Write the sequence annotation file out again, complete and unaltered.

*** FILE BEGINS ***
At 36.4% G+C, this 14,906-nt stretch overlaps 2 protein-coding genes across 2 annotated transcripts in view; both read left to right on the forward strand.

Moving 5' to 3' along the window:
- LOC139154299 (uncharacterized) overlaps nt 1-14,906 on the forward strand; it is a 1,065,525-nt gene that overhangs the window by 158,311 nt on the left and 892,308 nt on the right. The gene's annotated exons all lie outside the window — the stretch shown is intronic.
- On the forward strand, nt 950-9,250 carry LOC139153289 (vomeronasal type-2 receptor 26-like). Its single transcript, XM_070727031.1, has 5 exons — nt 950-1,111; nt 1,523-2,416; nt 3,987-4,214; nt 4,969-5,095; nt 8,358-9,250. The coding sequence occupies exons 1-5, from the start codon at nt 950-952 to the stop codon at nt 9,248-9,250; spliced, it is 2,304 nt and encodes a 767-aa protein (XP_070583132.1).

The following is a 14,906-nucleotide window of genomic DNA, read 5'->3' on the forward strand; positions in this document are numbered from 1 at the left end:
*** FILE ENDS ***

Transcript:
At 36.4% G+C, this 14,906-nt stretch overlaps 2 protein-coding genes across 2 annotated transcripts in view; both read left to right on the forward strand.

Moving 5' to 3' along the window:
- LOC139154299 (uncharacterized) overlaps nt 1-14,906 on the forward strand; it is a 1,065,525-nt gene that overhangs the window by 158,311 nt on the left and 892,308 nt on the right. The gene's annotated exons all lie outside the window — the stretch shown is intronic.
- On the forward strand, nt 950-9,250 carry LOC139153289 (vomeronasal type-2 receptor 26-like). Its single transcript, XM_070727031.1, has 5 exons — nt 950-1,111; nt 1,523-2,416; nt 3,987-4,214; nt 4,969-5,095; nt 8,358-9,250. The coding sequence occupies exons 1-5, from the start codon at nt 950-952 to the stop codon at nt 9,248-9,250; spliced, it is 2,304 nt and encodes a 767-aa protein (XP_070583132.1).

The following is a 14,906-nucleotide window of genomic DNA, read 5'->3' on the forward strand; positions in this document are numbered from 1 at the left end: